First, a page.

Farm Towers: Urban Agriculture Goes Vertical

Project Overview

Project Type: Youth Educator
Funds awarded in 2017: $1,999.00
Projected End Date: 01/31/2019
Grant Recipient: Auburn Public Schools
Region: North Central
State: Nebraska
Project Manager:
Ashton Bohling
Auburn Public Schools

Information Products


Not commodity specific


  • Crop Production: nutrient management
  • Soil Management: composting, earthworms
  • Sustainable Communities: urban agriculture


    The goal of this project was for students to be able to think creatively about agriculture and food production. Throughout this project, students learned about mechanics as the students had to build all of the garden towers from small pieces. They had to put all of the tower pieces together, assemble the wheels and casters, and attach them to the towers. The students had to do this on their own with little direct instruction.



    In addition, students learned about sustainable agriculture practices. They learned about how to raise worms. We got their worms in before we were ready for them in the garden towers. Therefore, they had to learn about creating the proper environment, keeping the environment moist and how to provide food. Students learned about food waste, as we were able to collect some of the food waste from the cafeteria to use for the composting. Students were also able to see how composting can help improve soil quality. We are looking forward to doing some experiments to compare using compost, different types of worms, and no compost at all.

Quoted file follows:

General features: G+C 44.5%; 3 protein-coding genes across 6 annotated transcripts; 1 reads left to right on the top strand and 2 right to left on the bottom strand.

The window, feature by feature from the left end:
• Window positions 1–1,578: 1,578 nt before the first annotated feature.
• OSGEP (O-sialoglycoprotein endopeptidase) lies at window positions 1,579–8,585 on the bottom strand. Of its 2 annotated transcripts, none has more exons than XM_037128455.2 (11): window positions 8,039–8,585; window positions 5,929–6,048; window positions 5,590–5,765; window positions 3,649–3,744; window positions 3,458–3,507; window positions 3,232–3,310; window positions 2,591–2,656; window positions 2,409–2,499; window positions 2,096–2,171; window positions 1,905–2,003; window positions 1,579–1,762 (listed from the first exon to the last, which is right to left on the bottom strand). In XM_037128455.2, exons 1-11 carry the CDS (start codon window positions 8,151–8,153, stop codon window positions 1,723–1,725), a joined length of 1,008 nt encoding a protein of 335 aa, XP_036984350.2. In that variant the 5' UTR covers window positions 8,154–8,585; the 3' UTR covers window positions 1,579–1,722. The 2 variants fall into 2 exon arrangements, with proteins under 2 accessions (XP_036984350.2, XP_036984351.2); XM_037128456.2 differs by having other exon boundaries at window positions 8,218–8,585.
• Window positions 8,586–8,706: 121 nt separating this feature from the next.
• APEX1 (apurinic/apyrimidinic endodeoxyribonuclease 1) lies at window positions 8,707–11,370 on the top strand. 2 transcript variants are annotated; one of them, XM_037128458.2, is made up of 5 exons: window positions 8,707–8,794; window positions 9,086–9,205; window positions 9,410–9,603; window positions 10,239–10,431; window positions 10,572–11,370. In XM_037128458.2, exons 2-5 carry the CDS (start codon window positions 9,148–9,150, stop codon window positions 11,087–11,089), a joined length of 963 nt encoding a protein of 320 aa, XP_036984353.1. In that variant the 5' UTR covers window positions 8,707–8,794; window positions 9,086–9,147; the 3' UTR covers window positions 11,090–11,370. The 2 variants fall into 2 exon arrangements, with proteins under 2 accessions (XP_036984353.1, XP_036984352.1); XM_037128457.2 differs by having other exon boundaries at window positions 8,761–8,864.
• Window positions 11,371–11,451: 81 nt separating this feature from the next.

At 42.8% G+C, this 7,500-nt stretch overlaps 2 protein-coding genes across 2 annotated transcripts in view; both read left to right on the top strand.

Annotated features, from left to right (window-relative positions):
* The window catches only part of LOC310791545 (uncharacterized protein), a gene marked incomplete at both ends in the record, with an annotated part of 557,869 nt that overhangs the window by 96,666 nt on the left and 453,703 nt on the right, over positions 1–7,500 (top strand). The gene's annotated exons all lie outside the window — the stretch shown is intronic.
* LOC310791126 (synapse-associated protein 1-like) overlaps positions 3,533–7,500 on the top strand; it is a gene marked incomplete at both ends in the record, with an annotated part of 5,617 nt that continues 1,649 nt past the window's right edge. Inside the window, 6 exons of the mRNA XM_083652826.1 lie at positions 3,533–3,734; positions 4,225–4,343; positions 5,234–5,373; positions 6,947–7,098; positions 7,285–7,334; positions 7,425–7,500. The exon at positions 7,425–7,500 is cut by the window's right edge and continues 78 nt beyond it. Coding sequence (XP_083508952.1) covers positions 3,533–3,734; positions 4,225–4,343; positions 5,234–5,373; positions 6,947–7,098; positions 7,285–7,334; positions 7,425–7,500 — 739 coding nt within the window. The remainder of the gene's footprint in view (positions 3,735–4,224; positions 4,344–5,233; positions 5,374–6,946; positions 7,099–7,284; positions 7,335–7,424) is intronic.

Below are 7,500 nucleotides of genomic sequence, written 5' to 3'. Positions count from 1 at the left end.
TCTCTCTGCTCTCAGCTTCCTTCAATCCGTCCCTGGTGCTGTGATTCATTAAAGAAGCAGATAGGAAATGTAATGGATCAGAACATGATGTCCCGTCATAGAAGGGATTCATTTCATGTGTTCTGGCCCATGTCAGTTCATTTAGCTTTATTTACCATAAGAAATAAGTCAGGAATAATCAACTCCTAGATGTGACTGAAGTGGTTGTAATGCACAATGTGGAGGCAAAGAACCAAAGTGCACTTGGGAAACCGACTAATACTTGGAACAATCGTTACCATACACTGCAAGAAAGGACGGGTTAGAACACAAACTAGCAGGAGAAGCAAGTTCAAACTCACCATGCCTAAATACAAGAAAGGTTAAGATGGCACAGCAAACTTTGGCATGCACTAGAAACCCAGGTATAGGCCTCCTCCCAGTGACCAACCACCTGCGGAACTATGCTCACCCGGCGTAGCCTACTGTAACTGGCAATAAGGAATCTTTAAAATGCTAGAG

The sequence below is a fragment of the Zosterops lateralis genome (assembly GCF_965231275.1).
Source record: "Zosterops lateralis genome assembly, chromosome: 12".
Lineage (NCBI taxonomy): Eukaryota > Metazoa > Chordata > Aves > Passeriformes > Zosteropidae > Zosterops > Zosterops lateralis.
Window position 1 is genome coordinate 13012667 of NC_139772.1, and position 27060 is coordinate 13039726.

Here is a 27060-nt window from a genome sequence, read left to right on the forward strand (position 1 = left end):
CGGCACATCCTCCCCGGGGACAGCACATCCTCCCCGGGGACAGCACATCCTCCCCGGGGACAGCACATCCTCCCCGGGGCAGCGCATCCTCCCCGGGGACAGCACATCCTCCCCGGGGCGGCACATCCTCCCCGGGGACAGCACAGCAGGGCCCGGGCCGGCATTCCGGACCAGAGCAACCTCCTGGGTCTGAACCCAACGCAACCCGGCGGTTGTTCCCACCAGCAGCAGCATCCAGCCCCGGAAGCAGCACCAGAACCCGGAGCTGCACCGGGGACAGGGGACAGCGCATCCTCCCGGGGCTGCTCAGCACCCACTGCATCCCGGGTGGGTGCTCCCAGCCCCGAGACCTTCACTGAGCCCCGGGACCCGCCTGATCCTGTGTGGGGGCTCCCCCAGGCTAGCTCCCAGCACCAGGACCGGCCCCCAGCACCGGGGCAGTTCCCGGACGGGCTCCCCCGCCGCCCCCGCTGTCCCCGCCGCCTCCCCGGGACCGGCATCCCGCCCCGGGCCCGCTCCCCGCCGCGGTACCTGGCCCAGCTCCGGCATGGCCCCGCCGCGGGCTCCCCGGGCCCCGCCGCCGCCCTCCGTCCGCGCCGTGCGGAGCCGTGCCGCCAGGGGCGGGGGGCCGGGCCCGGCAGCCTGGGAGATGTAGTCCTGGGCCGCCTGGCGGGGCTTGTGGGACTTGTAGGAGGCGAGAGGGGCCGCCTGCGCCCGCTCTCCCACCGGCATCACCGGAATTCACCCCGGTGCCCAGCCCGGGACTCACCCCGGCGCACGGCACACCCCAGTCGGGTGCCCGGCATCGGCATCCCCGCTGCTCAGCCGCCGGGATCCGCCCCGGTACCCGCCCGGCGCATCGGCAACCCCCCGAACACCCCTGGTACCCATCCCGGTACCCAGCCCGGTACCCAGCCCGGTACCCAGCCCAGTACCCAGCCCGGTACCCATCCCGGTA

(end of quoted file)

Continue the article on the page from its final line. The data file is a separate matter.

Ms. Morton discussing soil permeability and how worms can improve soil structure.

    Most of this instruction occurred through hands on learning and discussion in the greenhouse. Through this project, students can describe the purpose of garden towers. Students can describe the proper environment for raising composting worms. Students can identify the benefits of composting. 

    The neatest part of this project was that one student really latched on to the garden tower idea. He planned out an experiment, he came in during study hall to water and take care of the towers, and he is constantly brainstorming new ideas that he could use on with the garden towers. 

    In conclusion, this project allowed students to think creatively about agriculture and recognize that agriculture doesn't have to be growing corn and doesn't need to have acres of land. Students are able to see how they can include this type of agriculture in their future, regardless of what their career or lifestyle is. 

    Project objectives:

    1. Engage students with alternative growing systems, as well as the benefits of earthworms and vermiculture.
    2. Conserve soil and land by using less land and having minimal erosion and water loss due to being a self-contained system.
    3. Positively impact hunger in our local community through growing and donating produce on the Farm Tower.
    4. Foster teaching opportunities for high school students, who will teach 3rd grade students about the benefits of earthworms.
    5. Introduce Farm Towers and the benefits of vermiculture through hosting greenhouse towers. 
    Any opinions, findings, conclusions, or recommendations expressed in this publication are those of the author(s) and do not necessarily reflect the view of the U.S. Department of Agriculture or SARE.